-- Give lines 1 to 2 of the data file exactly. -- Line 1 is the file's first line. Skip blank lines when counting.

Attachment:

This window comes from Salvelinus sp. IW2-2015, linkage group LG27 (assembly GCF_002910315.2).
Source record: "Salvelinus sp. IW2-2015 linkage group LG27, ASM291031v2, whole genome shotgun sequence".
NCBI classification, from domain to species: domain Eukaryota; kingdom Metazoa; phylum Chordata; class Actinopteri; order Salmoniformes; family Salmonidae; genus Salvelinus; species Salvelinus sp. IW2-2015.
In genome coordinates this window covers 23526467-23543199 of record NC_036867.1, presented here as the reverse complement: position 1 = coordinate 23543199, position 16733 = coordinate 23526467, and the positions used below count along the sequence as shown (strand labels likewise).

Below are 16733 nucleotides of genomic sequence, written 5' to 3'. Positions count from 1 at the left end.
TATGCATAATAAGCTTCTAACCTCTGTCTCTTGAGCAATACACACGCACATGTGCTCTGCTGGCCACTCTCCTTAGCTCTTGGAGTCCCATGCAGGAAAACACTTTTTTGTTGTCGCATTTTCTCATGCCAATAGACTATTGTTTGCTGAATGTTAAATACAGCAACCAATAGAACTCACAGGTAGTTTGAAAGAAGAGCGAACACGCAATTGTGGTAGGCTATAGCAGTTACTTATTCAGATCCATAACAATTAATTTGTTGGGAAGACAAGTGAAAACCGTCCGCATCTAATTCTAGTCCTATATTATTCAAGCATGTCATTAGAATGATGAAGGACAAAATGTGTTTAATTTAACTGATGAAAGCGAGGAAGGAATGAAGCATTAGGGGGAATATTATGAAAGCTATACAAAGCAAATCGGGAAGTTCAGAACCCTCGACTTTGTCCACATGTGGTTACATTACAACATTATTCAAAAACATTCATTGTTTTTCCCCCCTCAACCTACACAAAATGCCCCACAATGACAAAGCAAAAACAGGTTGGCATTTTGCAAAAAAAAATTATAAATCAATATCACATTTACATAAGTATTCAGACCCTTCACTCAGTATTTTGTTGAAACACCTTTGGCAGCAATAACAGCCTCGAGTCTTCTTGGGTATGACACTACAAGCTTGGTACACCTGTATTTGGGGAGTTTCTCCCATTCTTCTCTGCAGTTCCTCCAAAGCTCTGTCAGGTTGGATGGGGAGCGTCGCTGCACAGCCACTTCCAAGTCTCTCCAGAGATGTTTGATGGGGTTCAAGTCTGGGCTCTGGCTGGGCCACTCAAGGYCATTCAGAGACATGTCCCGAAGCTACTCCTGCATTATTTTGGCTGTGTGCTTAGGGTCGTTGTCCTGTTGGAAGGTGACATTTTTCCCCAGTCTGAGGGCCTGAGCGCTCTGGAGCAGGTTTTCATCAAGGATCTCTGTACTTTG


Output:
This window comes from Salvelinus sp. IW2-2015, linkage group LG27 (assembly GCF_002910315.2).
Source record: "Salvelinus sp. IW2-2015 linkage group LG27, ASM291031v2, whole genome shotgun sequence".